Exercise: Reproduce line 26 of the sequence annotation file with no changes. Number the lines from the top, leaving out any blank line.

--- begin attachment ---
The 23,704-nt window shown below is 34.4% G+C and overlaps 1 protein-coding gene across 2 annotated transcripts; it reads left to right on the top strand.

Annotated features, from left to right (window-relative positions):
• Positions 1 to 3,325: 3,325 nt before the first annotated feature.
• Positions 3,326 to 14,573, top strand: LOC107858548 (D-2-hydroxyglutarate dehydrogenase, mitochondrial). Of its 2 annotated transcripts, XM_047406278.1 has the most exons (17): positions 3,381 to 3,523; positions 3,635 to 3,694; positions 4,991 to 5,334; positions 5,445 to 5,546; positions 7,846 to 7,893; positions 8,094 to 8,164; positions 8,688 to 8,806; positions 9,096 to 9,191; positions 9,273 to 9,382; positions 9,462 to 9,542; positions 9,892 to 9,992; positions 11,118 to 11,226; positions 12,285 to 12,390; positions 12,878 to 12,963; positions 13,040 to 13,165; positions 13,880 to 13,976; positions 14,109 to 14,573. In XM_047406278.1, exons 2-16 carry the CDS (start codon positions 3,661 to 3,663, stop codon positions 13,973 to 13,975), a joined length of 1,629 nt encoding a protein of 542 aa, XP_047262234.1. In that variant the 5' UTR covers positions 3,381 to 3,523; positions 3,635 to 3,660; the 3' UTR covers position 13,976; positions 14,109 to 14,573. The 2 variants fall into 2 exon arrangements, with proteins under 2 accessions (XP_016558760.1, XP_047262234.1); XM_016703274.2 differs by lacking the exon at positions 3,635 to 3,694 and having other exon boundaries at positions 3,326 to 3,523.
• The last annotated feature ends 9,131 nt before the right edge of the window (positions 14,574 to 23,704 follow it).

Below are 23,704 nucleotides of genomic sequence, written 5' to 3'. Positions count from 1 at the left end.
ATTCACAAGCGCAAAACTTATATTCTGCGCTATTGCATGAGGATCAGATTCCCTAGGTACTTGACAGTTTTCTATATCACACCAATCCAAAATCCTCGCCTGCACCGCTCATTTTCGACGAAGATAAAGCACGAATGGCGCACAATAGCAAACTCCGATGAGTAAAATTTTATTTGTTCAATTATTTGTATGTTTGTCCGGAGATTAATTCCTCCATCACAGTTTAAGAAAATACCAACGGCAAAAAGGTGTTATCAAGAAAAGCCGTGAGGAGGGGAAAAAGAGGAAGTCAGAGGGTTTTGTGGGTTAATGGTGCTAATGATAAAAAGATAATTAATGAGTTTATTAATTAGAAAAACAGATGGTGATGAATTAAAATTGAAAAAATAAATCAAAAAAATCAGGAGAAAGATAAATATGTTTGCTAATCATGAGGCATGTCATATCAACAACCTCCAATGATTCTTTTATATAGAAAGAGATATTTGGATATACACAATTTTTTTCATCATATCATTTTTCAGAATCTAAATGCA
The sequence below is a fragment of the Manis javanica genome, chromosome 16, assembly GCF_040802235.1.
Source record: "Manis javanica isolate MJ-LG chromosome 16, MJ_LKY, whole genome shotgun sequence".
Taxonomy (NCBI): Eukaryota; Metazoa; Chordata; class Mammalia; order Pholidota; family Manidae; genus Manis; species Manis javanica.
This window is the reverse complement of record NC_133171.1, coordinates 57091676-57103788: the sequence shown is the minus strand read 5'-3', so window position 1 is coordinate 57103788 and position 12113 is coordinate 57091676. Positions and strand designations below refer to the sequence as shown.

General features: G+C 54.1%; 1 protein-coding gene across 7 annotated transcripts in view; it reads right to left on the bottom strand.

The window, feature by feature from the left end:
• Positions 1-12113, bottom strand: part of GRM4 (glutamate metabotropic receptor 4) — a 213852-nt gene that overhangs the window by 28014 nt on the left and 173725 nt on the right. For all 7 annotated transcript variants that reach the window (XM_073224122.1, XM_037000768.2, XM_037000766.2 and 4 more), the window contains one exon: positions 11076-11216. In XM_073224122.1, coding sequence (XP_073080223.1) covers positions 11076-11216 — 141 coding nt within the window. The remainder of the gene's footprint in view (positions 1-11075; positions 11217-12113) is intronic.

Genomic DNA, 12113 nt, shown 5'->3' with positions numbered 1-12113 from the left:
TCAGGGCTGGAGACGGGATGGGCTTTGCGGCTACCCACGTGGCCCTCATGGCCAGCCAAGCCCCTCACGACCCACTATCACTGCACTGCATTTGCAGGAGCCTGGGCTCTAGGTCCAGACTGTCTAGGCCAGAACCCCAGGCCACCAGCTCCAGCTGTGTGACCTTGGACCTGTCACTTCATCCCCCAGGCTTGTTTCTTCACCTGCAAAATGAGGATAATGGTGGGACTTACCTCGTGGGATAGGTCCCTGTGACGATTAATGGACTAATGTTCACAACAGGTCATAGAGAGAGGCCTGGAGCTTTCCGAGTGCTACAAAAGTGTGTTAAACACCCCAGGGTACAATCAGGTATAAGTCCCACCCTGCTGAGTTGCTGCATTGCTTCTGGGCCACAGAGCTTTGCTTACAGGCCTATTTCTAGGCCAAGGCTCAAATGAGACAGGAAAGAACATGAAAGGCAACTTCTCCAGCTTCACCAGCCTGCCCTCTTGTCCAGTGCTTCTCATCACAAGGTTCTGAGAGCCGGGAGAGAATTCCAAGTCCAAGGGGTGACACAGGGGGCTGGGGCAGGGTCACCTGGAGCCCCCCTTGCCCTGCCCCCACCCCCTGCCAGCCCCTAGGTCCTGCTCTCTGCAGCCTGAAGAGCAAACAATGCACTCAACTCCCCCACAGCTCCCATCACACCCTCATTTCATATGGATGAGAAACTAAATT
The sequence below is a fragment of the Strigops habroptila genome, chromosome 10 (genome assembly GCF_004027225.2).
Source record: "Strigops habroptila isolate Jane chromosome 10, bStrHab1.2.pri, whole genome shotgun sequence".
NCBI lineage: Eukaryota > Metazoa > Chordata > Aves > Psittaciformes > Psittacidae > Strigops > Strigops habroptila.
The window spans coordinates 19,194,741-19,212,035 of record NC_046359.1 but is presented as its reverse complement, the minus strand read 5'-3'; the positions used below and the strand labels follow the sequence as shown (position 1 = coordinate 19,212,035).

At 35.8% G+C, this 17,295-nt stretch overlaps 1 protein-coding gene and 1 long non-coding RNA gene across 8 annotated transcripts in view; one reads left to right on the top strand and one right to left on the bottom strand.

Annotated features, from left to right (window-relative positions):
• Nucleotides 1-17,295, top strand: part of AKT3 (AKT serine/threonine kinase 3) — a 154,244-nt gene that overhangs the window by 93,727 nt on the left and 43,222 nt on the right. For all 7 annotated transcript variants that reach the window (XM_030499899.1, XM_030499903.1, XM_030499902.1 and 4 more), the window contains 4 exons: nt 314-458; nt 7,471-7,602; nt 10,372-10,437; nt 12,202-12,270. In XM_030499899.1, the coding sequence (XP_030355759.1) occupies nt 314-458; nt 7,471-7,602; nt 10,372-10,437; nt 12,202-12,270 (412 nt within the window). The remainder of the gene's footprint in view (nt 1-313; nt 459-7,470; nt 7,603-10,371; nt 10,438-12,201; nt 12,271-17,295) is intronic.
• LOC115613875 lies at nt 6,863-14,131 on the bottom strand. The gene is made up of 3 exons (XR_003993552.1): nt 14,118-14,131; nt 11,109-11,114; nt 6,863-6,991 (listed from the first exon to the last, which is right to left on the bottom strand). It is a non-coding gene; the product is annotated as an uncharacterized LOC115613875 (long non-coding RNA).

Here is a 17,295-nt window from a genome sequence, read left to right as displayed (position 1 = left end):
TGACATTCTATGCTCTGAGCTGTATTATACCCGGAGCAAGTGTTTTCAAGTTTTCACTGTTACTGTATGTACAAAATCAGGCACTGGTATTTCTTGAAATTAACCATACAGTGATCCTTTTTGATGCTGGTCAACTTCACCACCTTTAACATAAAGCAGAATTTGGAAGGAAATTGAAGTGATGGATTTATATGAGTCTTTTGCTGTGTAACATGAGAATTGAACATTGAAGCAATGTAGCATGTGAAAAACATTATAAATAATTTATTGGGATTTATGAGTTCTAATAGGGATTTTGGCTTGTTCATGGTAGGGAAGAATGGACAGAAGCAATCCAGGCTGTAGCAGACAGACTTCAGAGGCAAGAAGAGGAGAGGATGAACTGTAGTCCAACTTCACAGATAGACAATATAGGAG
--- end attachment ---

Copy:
TGACATTCTATGCTCTGAGCTGTATTATACCCGGAGCAAGTGTTTTCAAGTTTTCACTGTTACTGTATGTACAAAATCAGGCACTGGTATTTCTTGAAATTAACCATACAGTGATCCTTTTTGATGCTGGTCAACTTCACCACCTTTAACATAAAGCAGAATTTGGAAGGAAATTGAAGTGATGGATTTATATGAGTCTTTTGCTGTGTAACATGAGAATTGAACATTGAAGCAATGTAGCATGTGAAAAACATTATAAATAATTTATTGGGATTTATGAGTTCTAATAGGGATTTTGGCTTGTTCATGGTAGGGAAGAATGGACAGAAGCAATCCAGGCTGTAGCAGACAGACTTCAGAGGCAAGAAGAGGAGAGGATGAACTGTAGTCCAACTTCACAGATAGACAATATAGGAG